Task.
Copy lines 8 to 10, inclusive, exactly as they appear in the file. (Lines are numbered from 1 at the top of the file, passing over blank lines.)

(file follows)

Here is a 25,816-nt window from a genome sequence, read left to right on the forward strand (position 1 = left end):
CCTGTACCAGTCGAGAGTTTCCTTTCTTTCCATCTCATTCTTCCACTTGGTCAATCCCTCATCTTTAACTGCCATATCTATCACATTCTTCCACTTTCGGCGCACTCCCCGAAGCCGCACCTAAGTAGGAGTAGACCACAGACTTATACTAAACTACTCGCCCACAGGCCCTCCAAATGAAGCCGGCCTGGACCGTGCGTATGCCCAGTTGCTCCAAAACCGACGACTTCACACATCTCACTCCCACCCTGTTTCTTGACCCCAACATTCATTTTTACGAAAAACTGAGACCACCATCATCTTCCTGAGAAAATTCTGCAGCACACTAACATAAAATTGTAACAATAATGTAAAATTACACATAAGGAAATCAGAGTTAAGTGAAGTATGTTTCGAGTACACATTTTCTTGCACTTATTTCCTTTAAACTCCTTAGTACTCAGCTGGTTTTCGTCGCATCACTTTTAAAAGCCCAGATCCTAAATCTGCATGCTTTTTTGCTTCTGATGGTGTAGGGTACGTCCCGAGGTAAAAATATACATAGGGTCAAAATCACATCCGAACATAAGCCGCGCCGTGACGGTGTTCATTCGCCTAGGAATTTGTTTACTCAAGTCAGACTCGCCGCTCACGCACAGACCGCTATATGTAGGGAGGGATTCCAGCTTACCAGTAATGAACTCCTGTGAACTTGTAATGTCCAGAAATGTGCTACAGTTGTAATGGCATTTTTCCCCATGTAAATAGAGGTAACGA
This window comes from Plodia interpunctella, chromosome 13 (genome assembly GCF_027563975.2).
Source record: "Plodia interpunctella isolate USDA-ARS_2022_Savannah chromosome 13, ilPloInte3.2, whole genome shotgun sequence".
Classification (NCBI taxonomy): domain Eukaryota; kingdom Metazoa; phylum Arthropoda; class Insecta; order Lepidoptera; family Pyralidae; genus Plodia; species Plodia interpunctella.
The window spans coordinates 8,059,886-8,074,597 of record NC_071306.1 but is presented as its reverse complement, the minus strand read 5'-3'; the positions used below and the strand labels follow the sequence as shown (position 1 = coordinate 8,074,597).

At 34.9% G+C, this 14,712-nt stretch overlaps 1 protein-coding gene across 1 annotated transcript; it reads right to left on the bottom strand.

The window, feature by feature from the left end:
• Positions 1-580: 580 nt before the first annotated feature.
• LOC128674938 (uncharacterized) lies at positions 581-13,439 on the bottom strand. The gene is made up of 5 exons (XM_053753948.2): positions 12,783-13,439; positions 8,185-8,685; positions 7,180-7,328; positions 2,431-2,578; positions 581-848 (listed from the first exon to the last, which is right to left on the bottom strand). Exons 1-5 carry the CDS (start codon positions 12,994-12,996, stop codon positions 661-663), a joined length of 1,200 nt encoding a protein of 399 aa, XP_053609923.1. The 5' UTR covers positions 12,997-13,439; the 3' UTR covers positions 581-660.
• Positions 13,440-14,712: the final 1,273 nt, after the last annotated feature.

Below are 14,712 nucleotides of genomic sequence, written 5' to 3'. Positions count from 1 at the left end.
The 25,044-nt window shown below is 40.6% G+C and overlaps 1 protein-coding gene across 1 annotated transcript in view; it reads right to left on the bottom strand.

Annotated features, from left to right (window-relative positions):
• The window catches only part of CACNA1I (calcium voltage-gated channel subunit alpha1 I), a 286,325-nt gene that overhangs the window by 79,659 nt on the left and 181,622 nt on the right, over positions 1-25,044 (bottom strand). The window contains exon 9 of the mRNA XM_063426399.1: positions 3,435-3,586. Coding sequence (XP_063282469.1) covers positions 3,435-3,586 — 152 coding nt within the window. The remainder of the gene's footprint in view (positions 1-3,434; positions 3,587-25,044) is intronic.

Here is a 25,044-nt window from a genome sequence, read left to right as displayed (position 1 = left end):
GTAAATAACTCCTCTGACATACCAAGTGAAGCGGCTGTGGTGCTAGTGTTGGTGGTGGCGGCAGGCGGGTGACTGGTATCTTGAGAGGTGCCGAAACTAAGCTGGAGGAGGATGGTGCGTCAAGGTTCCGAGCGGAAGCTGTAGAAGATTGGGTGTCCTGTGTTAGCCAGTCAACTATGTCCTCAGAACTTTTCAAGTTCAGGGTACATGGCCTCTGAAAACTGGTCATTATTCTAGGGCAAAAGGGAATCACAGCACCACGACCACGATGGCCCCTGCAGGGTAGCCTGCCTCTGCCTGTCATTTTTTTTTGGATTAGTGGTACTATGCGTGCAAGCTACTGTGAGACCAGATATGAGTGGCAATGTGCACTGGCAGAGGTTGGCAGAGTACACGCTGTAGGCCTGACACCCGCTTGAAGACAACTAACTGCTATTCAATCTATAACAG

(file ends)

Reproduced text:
The window, feature by feature from the left end:
• Positions 1-580: 580 nt before the first annotated feature.
• LOC128674938 (uncharacterized) lies at positions 581-13,439 on the bottom strand. The gene is made up of 5 exons (XM_053753948.2): positions 12,783-13,439; positions 8,185-8,685; positions 7,180-7,328; positions 2,431-2,578; positions 581-848 (listed from the first exon to the last, which is right to left on the bottom strand). Exons 1-5 carry the CDS (start codon positions 12,994-12,996, stop codon positions 661-663), a joined length of 1,200 nt encoding a protein of 399 aa, XP_053609923.1. The 5' UTR covers positions 12,997-13,439; the 3' UTR covers positions 581-660.